The bankruptcy proceedings around the two housing development companies – Evergrande6 and Country Garden7 – are well known. The property market continues to slide, with Chinese house prices falling at a fast pace.8

Five of the twenty-nine institutions named by the Financial Stability Board as Global Systemically Important Banks are Chinese, including China Construction Bank.9 We cannot know if these banks are solid, even if their ratio of capital to risk-weighted business is 1-1.5% higher than that of banks who are not seen as systemically important.

Continental Europe

The collapse of Credit Suisse was an example of the failure of risk-weighting when applied to derivatives business, including where the bank supposedly had tangible security against the risk-weighted value.10

The EU’s actions have been limited to a proposal to extend the scope of the European Stability Mechanism (the main bailout facility for the euro) to backstop the Single Resolution Fund, which backstops the salvaging of failed banks.11 Italy has blocked this move.12

The EU’s housing market does not appear to be as stretched as those of the USA, China and the UK. The EU’s problem is government debt, particularly that of France,13 a country that seems to be heading towards deep social tensions and serious political instability.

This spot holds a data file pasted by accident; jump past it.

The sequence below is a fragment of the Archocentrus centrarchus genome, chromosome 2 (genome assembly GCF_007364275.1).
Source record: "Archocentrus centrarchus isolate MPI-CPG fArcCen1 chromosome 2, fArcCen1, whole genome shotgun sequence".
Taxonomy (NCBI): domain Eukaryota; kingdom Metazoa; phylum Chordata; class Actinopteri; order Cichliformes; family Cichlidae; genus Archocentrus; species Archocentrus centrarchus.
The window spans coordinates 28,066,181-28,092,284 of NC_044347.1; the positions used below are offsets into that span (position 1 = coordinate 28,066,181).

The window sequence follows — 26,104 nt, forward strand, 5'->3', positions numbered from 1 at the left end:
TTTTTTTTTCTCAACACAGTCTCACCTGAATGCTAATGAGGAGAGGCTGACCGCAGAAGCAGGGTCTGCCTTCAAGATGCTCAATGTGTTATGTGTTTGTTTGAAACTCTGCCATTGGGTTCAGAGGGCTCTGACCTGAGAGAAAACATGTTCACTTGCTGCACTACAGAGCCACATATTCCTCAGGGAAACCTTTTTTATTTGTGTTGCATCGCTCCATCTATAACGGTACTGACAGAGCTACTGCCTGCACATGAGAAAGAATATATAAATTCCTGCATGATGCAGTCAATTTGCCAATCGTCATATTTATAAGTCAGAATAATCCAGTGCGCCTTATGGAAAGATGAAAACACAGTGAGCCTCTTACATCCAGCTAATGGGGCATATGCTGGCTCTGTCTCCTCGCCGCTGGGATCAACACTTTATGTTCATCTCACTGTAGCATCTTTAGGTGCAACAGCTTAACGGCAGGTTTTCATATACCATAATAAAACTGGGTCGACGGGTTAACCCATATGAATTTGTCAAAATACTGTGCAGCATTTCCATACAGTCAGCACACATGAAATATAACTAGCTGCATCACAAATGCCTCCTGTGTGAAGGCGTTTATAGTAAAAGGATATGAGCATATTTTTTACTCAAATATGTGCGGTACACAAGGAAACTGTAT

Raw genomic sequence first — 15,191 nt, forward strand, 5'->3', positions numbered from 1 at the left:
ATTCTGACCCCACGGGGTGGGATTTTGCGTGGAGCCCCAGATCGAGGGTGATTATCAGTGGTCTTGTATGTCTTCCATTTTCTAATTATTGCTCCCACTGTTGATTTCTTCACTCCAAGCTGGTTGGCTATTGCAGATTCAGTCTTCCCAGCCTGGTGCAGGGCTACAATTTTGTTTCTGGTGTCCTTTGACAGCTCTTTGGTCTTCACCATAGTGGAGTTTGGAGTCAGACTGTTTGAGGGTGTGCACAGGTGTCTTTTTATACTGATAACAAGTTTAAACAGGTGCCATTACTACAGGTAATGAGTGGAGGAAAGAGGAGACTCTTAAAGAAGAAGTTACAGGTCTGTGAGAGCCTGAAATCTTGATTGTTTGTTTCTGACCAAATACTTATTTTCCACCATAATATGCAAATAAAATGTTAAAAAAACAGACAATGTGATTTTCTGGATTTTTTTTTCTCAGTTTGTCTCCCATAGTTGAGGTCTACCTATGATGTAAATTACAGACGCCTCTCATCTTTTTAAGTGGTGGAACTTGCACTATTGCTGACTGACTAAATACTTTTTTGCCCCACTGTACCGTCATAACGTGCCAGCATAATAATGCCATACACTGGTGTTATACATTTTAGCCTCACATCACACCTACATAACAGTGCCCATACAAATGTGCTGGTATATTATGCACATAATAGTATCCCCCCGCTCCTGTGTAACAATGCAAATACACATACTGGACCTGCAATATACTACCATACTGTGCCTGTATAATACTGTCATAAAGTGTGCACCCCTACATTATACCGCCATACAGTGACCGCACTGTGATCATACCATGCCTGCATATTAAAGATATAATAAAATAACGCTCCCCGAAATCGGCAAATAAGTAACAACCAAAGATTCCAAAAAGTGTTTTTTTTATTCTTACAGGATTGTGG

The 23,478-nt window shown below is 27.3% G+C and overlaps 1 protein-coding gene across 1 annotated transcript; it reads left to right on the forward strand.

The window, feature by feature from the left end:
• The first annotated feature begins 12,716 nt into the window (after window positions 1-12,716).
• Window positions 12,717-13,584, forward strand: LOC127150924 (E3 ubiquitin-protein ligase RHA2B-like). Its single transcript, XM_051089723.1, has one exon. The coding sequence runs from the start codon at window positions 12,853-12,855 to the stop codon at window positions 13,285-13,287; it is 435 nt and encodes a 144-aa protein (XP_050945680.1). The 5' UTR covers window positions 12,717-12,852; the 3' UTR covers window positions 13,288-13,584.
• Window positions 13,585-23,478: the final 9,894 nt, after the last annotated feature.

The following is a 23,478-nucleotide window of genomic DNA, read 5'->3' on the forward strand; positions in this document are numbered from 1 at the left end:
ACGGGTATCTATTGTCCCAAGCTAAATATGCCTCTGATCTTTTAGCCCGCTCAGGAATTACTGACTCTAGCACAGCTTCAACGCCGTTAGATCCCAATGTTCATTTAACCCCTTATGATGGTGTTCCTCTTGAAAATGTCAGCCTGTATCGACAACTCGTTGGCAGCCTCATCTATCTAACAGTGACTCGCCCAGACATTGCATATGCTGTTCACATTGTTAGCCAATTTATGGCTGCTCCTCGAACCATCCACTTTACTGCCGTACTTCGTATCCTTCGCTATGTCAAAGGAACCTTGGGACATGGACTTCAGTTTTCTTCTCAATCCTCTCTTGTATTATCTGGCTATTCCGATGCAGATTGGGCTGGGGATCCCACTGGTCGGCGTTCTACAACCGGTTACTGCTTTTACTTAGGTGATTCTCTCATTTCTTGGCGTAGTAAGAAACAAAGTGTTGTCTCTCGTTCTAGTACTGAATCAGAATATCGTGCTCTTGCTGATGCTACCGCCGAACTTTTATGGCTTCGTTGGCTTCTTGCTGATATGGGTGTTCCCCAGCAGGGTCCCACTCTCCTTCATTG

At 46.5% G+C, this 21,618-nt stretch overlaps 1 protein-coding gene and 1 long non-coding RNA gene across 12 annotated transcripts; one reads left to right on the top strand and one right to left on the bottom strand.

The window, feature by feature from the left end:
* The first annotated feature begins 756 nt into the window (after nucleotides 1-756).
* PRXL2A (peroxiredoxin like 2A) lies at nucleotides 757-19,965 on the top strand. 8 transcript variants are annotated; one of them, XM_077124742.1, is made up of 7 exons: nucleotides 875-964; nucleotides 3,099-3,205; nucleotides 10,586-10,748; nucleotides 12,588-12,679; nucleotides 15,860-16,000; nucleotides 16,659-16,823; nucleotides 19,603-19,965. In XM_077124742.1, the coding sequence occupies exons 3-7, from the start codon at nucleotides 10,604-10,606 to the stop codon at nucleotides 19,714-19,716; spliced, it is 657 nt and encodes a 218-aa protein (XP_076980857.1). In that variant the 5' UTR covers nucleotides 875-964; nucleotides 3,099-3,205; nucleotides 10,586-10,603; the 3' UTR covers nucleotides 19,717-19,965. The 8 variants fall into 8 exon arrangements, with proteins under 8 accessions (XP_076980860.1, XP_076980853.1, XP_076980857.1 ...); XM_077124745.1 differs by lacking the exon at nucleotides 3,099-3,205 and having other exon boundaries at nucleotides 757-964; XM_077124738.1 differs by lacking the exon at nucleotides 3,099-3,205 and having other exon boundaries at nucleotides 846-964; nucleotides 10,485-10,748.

The UK’s situation is of high house prices and stretched affordability,14 with domestic mortgage lending in the biggest banks separated into a supposedly safe bank, called a ‘ringfenced bank’, funded by the deposits of UK families and businesses. This arrangement was designed to make those deposits more secure.

The current trend is firstly a consolidation of medium-sized players – Nationwide Building Society is acquiring Virgin Money,15 and the Coventry Building Society is acquiring the Cooperative Bank16. Secondly new entrants are exiting: Sainsbury’s Bank is selling out to Natwest,17 and Tesco Bank is being acquired by Barclays.18 These trends show the failure of efforts to spread the UK’s current account, payments, cards and mortgage businesses over a larger number of actors, to dilute the concentration of business and of systemic risk in five or six major banks.

Summary and conclusions

Storm clouds are gathering unevenly around the world in government debt and real estate. Banks are as weakly capitalized as they were before the Global Financial Crisis, a fact obscured by the risk-weighting process. Risk-weighting allows business volume to be shrunk the most dramatically in the exact two asset classes around which the storm clouds are gathering. A capital ratio of ‘14% of risk-weighted assets’ is of little comfort when the business volume has been shrunk by 70%. If measured with reference to the initial business volume, the ratio should actually be 4.2%. Even that formulation allows that derivatives business is not expressed at its nominal value, but firstly as a lower ‘value-at-risk’, and then as an even lower ‘risk-weighted asset’. The only thing that does not get shrunk is the losses.

1 https://www.investopedia.com/what-happened-to-silicon-valley-bank-7368676 accessed on 28 June 2024